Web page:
Whole Product

The concept of “Whole Product” has been well known. In order to complete user experience, you need additional products, features or services in addition to the main product. For Apple iPod, it was the iTune that managed music collection as well as vehicle to buy a song at $0.99 (as opposed to buying an entire album). Apple perfected the art with iPhone and its App Store.

Thinking back, Samsung made critical mistake when trying to enter enterprise networking market. Most companies buy Cisco products not only for their technology, but also support and professional services, which make up the whole product. Even though networking products are based on open standards (IETF), because enterprise network is complicated and mission critical, it’s important to design it correctly and to receive immediate support when something goes wrong. Samsung wasn’t willing to invest money in the support and services structure.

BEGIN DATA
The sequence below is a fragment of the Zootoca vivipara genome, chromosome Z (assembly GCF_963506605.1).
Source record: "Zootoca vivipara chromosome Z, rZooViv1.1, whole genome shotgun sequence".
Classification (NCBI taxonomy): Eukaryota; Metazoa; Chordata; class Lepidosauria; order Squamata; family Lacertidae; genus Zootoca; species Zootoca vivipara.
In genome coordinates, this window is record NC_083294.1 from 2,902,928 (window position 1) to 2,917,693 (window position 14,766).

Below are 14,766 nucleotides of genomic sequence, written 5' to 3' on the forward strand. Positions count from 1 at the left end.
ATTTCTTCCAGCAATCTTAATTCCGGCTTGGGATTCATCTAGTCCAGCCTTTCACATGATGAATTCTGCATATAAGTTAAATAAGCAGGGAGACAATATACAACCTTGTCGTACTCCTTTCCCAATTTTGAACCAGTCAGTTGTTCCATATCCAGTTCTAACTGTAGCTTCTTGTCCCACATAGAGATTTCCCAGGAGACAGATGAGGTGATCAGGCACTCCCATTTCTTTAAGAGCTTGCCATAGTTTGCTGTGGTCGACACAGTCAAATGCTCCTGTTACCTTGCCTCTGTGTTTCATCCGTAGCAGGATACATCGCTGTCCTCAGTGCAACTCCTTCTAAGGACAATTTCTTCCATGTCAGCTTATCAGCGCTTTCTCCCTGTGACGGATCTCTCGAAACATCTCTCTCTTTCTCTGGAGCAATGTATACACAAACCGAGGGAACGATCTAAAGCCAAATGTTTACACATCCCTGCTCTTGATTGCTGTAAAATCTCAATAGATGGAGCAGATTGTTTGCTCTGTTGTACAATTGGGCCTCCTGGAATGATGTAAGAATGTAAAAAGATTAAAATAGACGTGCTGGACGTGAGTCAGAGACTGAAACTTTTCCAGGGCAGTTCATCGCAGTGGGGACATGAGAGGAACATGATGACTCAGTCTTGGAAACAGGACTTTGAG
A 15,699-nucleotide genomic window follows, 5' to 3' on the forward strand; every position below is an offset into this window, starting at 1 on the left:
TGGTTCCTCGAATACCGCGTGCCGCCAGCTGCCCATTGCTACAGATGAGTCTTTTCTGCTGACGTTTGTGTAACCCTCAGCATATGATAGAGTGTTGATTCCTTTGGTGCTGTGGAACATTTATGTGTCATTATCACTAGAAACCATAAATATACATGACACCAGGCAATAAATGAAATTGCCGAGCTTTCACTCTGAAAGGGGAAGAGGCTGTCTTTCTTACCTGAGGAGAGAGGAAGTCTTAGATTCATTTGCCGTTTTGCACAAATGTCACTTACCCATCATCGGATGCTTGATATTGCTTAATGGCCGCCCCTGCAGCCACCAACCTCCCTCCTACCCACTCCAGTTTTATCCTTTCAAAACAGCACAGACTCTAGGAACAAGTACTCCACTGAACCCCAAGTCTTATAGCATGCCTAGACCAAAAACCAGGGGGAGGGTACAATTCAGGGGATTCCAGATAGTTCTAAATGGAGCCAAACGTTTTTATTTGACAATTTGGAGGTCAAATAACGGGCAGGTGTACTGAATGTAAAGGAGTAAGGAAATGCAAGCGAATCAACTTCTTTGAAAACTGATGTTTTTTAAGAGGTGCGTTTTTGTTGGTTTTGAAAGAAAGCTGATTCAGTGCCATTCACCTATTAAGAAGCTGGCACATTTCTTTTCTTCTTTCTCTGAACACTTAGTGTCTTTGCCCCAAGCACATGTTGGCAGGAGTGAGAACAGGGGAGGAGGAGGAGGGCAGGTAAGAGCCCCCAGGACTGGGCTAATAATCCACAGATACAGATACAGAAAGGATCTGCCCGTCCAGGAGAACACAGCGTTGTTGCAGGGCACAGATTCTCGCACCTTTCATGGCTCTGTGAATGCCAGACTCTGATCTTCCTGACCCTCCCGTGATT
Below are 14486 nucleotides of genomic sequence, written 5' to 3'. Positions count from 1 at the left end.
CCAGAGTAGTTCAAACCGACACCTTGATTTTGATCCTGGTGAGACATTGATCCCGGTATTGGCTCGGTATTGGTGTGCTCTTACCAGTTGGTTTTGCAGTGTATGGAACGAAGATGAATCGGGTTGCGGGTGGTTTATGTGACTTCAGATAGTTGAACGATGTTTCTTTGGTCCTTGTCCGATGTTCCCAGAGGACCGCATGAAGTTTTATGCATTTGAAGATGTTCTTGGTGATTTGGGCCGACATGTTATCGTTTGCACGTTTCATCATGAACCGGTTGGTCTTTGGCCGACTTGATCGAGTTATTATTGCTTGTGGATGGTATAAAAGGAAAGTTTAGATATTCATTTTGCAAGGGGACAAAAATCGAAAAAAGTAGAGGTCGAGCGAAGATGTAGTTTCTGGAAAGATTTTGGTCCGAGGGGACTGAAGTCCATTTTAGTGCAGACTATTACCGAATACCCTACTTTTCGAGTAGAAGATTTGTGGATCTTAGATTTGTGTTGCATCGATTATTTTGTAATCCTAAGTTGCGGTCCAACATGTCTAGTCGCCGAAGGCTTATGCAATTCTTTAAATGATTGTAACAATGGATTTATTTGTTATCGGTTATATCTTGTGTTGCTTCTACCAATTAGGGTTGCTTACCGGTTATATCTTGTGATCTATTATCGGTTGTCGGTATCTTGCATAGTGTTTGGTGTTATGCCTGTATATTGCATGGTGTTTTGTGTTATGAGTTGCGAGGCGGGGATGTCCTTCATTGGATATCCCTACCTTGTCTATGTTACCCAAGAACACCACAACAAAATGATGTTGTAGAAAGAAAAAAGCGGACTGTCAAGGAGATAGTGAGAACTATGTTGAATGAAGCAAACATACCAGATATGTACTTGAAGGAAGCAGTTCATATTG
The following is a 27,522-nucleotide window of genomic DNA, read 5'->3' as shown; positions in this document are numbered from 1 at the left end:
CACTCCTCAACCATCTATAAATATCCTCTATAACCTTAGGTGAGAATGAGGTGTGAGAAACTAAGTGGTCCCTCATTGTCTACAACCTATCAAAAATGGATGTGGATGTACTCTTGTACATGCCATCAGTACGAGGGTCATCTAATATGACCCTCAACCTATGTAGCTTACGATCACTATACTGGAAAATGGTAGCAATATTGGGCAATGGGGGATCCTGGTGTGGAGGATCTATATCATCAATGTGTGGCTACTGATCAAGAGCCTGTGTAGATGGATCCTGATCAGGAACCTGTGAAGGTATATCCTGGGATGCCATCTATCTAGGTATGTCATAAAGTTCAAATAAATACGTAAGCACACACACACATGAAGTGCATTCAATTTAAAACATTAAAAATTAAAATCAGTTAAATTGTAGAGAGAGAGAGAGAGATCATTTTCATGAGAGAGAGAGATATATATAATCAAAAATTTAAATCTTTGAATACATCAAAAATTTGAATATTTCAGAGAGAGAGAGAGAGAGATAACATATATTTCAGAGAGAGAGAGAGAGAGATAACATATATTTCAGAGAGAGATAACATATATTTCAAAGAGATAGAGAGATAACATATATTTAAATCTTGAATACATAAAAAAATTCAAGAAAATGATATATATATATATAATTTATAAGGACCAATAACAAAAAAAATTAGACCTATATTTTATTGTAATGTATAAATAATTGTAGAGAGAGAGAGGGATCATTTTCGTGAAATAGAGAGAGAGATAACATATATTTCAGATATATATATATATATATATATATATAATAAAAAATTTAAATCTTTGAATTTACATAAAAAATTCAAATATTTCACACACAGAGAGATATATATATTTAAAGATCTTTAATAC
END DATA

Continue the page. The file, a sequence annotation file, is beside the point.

Along with iPhone, Google’s Android phones will also have Application Marketplace, so it would be very interesting if the success can be replicated. I say it would, but we shall see. There is clear business model for Apple iPhone application developers (by charging for apps), but I don’t see it for Android. I suppose they would have to give developers freedom to charge for an application. So far I think they are supposed to be free, but money could be very strong motivator, so Google should strongly consider it.

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